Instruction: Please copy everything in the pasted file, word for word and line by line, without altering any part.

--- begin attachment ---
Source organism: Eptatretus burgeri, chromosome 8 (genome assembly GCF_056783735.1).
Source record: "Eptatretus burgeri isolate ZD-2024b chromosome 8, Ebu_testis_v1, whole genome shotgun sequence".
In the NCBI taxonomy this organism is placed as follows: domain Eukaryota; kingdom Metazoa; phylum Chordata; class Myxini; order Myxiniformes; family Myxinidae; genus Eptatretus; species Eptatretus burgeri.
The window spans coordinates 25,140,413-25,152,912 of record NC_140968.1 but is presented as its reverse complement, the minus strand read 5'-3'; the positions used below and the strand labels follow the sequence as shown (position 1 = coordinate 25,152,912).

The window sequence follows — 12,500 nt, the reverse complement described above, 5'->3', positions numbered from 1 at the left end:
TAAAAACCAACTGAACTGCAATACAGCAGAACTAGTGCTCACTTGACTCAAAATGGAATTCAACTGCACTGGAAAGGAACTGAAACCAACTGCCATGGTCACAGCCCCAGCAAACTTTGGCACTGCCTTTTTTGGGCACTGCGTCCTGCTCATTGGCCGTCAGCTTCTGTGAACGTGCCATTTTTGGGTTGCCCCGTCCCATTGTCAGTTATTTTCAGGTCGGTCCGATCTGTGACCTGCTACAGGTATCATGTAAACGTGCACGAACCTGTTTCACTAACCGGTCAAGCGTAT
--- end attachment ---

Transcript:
Source organism: Eptatretus burgeri, chromosome 8 (genome assembly GCF_056783735.1).
Source record: "Eptatretus burgeri isolate ZD-2024b chromosome 8, Ebu_testis_v1, whole genome shotgun sequence".
In the NCBI taxonomy this organism is placed as follows: domain Eukaryota; kingdom Metazoa; phylum Chordata; class Myxini; order Myxiniformes; family Myxinidae; genus Eptatretus; species Eptatretus burgeri.
The window spans coordinates 25,140,413-25,152,912 of record NC_140968.1 but is presented as its reverse complement, the minus strand read 5'-3'; the positions used below and the strand labels follow the sequence as shown (position 1 = coordinate 25,152,912).

The window sequence follows — 12,500 nt, the reverse complement described above, 5'->3', positions numbered from 1 at the left end:
TAAAAACCAACTGAACTGCAATACAGCAGAACTAGTGCTCACTTGACTCAAAATGGAATTCAACTGCACTGGAAAGGAACTGAAACCAACTGCCATGGTCACAGCCCCAGCAAACTTTGGCACTGCCTTTTTTGGGCACTGCGTCCTGCTCATTGGCCGTCAGCTTCTGTGAACGTGCCATTTTTGGGTTGCCCCGTCCCATTGTCAGTTATTTTCAGGTCGGTCCGATCTGTGACCTGCTACAGGTATCATGTAAACGTGCACGAACCTGTTTCACTAACCGGTCAAGCGTAT